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As NFL season winds down, teams at bottom can look to draft

Buccaneers, Jaguars, Jets, Raiders, Titans vie to be worst in the NFL, get first pick in NFL draft

Who is the worst of the worst?

That's one of the big questions as the NFL's regular season draws to a close, with a five-way tie at 2-11 among the Oakland Raiders, Tennessee Titans, New York Jets, Jacksonville Jaguars and Tampa Bay Buccaneers. The "winner" of the race to the bottom gets the No. 1 overall pick in next spring's draft.

The way many draft analysts see it, there's no Andrew Luck in this field of prospects, no sure-fire top selection. But there are several intriguing candidates, some of whom are mentioned below.

As is the case every year, many devoted fans of losing clubs will be pulling for their teams to tank it down the stretch, thus improving their position on draft day.

"If there was a Peyton Manning out there, or whoever out there, a Walter Payton, then I say you throw it," Jets Coach Rex Ryan joked with reporters this week. "No, I'm just kidding. We're not. We're trying to win the game."

With three games left in the season, and four months until the draft, plenty can happen between now and decision day.

A glimpse at the field:

New York Jets

Remaining opponents (combined winning percentage): at Tennessee, New England, at Miami (.487).

Last time they selected No. 1: 1996, USC receiver Keyshawn Johnson.

The skinny: Time to scrap the Geno Smith experiment. The Jets are still looking for an answer at quarterback. They could use a cornerback too, but it's unlikely they will use their top pick on one as they did two years ago when they took Alabama's Dee Milliner. Another big question: Who's going to be making the pick? Ryan is almost certainly gone, but General Manager John Idzik also could be on his way out the door.

Possible pick: Oregon quarterback Marcus Mariota. The Heisman Trophy favorite has a staggering touchdowns-to-interceptions ratio of 38-2, but is that because he's such a sharp passer or his receivers are that wide open?

Tennessee Titans

Remaining opponents: Jets, at Jacksonville, Indianapolis (.333).

Last time they selected No. 1: None since relocating to Tennessee; took Texas quarterback Vince Young third in 2006.

The skinny: The Titans need to find their answer at quarterback, but they might have one in rookie Zach Mettenberger, so they might just stick with him. A pass rusher is high on their wish list, but so are offensive tackle, receiver and safety. The team has so many needs, trading down for more picks would be the most obvious move.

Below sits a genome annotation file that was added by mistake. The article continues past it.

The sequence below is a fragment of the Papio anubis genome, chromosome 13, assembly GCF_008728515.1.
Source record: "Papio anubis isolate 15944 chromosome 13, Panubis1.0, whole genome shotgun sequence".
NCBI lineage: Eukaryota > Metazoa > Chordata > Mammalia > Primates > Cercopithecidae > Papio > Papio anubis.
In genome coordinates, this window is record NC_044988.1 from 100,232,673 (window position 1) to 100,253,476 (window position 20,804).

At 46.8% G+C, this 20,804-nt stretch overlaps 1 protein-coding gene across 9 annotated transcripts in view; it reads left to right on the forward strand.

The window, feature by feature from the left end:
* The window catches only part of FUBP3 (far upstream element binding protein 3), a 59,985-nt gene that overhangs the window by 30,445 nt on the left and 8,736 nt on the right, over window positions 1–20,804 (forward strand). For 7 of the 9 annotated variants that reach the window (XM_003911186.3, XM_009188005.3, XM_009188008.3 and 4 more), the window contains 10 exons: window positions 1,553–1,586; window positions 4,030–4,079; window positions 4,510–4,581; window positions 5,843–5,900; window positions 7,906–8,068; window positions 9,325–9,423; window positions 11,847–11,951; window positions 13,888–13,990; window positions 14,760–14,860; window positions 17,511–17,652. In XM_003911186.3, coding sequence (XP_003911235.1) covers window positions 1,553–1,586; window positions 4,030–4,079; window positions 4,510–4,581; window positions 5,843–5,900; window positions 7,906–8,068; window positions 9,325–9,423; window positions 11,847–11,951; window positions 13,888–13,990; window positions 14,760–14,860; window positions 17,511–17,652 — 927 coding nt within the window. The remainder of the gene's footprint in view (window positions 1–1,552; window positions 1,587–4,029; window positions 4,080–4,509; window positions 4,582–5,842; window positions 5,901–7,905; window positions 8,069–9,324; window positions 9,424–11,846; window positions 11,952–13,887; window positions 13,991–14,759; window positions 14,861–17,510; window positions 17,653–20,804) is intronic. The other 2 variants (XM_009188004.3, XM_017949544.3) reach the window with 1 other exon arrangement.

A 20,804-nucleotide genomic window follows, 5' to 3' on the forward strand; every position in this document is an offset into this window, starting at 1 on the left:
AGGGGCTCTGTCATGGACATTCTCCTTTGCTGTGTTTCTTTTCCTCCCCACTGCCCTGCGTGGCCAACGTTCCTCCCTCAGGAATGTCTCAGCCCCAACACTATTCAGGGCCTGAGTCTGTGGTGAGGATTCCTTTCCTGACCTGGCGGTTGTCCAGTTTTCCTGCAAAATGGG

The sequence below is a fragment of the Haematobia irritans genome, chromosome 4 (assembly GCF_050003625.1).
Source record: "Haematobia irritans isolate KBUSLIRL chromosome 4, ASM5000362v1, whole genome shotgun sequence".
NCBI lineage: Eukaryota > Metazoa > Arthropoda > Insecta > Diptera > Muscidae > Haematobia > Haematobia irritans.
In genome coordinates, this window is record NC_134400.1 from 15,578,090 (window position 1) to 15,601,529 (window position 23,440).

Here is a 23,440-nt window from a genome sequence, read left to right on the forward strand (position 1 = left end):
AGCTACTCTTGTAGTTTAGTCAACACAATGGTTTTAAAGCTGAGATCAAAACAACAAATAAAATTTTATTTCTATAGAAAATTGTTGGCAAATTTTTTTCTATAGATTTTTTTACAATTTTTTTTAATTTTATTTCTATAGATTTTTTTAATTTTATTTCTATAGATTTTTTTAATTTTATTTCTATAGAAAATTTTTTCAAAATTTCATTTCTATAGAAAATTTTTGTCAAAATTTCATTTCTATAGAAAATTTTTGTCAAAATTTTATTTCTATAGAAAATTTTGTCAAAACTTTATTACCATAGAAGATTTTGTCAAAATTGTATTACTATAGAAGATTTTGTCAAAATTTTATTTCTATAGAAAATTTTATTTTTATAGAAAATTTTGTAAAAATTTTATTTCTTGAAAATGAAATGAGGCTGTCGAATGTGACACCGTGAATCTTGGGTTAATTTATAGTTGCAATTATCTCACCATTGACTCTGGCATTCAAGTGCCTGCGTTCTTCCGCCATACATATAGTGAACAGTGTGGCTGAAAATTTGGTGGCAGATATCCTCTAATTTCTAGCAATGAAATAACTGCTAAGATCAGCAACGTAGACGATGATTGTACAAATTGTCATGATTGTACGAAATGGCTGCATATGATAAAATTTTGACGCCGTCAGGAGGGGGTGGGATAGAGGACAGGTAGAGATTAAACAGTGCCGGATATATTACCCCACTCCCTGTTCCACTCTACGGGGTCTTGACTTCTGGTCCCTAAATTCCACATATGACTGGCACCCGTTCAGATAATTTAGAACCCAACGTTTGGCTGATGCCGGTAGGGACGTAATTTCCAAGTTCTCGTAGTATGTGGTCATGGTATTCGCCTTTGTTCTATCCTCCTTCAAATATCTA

Possible pick: Alabama receiver Amari Cooper. He doesn't have the stature of 6-foot-5 rookie sensations Kelvin Benjamin or Mike Evans, but the 6-1 Cooper still could be a game-changer at the next level. Draft analyst Mel Kiper compares him to former Indianapolis star Marvin Harrison.

Tampa Bay Buccaneers

Remaining opponents: at Carolina, Green Bay, New Orleans (.500).

Last time they selected No. 1: 1987, Miami quarterback Vinny Testaverde.

The skinny: Taking a quarterback at the top of the draft would be going against type for Coach Lovie Smith, who has never drafted one earlier than the fourth round, doesn't have a history of playing young ones, and still believes in Josh McCown (if Tampa Bay can find a way to protect him.). Still, a quarterback might be too tempting to resist.

Possible pick: Florida State quarterback Jameis Winston. Character questions could cause Winston to drop in the draft, but he will generate a ton of interest. The Buccaneers will take a hard look at offensive tackles Cedric Ogbuehi of Texas A&M and Brandon Scherff of Iowa, but they're probably closer to mid-first rounders.

Oakland Raiders

Remaining opponents: at Kansas City, Buffalo, at Denver (.615).

Last time they selected No. 1: 2007, Louisiana State quarterback JaMarcus Russell.

The skinny: At this point, the Raiders probably would try to trade down. They have their quarterback of the present and future in Derek Carr, and they could use a play-making receiver for him. LaMarr Woodley didn't pan out for them at defensive end — he lasted six games before a season-ending biceps injury — so a promising young talent at that spot would be welcomed. No one would be surprised if the Raiders used their top pick on a defensive player for the third consecutive year.

Possible pick: USC defensive end Leonard Williams. Many scouts see Williams as raw but with tremendous potential, and a guy who knows how to get to the quarterback. That's especially key in a division with quarterbacks Peyton Manning, Philip Rivers and Alex Smith.

Jacksonville Jaguars

Remaining opponents: at Baltimore, Tennessee, Houston (.436).

Last time they selected No. 1: Never, but the Jaguars had the second pick in 1995 (USC tackle Tony Boselli), 1996 (Illinois linebacker Kevin Hardy), and 2013 (Texas A&M tackle Luke Joeckel).

The skinny: Like most teams drafting near the top, the Jaguars have a long list of needs. They have a quarterback to build around in Blake Bortles, and they might not grab a receiver early because Marqise Lee and Allen Robinson, their second and third picks in April, are starting to play well. When General Manager Dave Caldwell came on board two years ago, he said he figured it would take three years to get quarterback, tackle and defensive end fixed. Bortles and Joeckel are the first two parts, so that leaves defensive end.

Possible pick: Nebraska defensive end Randy Gregory. He's lanky at 6-5, 242, but Gregory is an outstanding edge rusher who should be able to get to quarterbacks in the NFL … if he's able to stay healthy, and that was a bit of a problem in college.

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